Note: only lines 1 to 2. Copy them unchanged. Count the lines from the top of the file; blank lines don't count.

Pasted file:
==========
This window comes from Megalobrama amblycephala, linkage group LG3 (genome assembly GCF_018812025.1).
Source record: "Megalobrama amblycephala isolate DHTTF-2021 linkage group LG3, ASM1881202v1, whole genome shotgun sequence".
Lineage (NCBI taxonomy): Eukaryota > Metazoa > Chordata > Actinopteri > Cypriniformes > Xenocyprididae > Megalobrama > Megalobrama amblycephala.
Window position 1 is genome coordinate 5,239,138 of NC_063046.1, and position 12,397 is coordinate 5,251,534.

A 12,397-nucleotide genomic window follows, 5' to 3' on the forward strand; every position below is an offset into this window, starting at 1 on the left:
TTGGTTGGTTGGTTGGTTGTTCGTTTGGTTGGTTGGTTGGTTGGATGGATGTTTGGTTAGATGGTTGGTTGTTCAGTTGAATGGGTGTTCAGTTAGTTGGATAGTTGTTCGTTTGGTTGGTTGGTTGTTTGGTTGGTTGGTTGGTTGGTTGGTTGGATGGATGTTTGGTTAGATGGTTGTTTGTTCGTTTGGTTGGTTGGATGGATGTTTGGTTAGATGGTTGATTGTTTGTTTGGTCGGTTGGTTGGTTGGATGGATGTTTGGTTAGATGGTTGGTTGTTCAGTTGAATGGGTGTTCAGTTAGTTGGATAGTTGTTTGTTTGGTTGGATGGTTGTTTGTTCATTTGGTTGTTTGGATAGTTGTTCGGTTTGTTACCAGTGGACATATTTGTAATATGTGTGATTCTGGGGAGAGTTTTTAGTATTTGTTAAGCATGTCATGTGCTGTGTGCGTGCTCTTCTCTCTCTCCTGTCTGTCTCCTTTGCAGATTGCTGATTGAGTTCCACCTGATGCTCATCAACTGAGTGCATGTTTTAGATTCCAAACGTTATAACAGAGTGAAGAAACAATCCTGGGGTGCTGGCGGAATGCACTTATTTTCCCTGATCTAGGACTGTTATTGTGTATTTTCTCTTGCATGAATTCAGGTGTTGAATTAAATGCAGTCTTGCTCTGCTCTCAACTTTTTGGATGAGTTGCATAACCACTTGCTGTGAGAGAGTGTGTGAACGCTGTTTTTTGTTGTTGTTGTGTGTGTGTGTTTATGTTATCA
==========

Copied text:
This window comes from Megalobrama amblycephala, linkage group LG3 (genome assembly GCF_018812025.1).
Source record: "Megalobrama amblycephala isolate DHTTF-2021 linkage group LG3, ASM1881202v1, whole genome shotgun sequence".